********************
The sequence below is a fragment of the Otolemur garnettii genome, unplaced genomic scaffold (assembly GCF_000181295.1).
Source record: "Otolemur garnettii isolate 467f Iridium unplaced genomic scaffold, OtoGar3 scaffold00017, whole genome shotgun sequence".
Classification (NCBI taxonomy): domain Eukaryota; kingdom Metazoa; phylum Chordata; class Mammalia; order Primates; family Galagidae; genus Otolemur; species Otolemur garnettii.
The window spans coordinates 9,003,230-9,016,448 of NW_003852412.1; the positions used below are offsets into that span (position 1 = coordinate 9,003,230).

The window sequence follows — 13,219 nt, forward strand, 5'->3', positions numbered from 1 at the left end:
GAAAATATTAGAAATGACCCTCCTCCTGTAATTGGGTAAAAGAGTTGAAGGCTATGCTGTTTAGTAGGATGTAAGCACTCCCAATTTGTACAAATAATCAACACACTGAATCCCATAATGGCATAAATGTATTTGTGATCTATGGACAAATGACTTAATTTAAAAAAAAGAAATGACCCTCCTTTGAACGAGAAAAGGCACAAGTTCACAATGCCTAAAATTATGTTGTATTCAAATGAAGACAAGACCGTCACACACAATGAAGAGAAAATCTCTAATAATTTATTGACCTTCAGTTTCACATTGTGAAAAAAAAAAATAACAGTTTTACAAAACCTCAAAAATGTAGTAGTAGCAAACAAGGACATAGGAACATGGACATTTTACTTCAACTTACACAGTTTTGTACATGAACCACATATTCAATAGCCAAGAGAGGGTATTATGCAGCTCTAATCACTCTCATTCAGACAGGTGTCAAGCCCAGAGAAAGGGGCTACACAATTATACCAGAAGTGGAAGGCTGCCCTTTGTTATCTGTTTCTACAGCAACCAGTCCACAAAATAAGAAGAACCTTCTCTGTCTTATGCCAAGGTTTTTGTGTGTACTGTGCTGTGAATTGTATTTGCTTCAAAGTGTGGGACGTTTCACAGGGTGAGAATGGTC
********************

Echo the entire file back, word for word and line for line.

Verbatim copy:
The sequence below is a fragment of the Otolemur garnettii genome, unplaced genomic scaffold (assembly GCF_000181295.1).
Source record: "Otolemur garnettii isolate 467f Iridium unplaced genomic scaffold, OtoGar3 scaffold00017, whole genome shotgun sequence".
Classification (NCBI taxonomy): domain Eukaryota; kingdom Metazoa; phylum Chordata; class Mammalia; order Primates; family Galagidae; genus Otolemur; species Otolemur garnettii.
The window spans coordinates 9,003,230-9,016,448 of NW_003852412.1; the positions used below are offsets into that span (position 1 = coordinate 9,003,230).

The window sequence follows — 13,219 nt, forward strand, 5'->3', positions numbered from 1 at the left end:
GAAAATATTAGAAATGACCCTCCTCCTGTAATTGGGTAAAAGAGTTGAAGGCTATGCTGTTTAGTAGGATGTAAGCACTCCCAATTTGTACAAATAATCAACACACTGAATCCCATAATGGCATAAATGTATTTGTGATCTATGGACAAATGACTTAATTTAAAAAAAAGAAATGACCCTCCTTTGAACGAGAAAAGGCACAAGTTCACAATGCCTAAAATTATGTTGTATTCAAATGAAGACAAGACCGTCACACACAATGAAGAGAAAATCTCTAATAATTTATTGACCTTCAGTTTCACATTGTGAAAAAAAAAAATAACAGTTTTACAAAACCTCAAAAATGTAGTAGTAGCAAACAAGGACATAGGAACATGGACATTTTACTTCAACTTACACAGTTTTGTACATGAACCACATATTCAATAGCCAAGAGAGGGTATTATGCAGCTCTAATCACTCTCATTCAGACAGGTGTCAAGCCCAGAGAAAGGGGCTACACAATTATACCAGAAGTGGAAGGCTGCCCTTTGTTATCTGTTTCTACAGCAACCAGTCCACAAAATAAGAAGAACCTTCTCTGTCTTATGCCAAGGTTTTTGTGTGTACTGTGCTGTGAATTGTATTTGCTTCAAAGTGTGGGACGTTTCACAGGGTGAGAATGGTC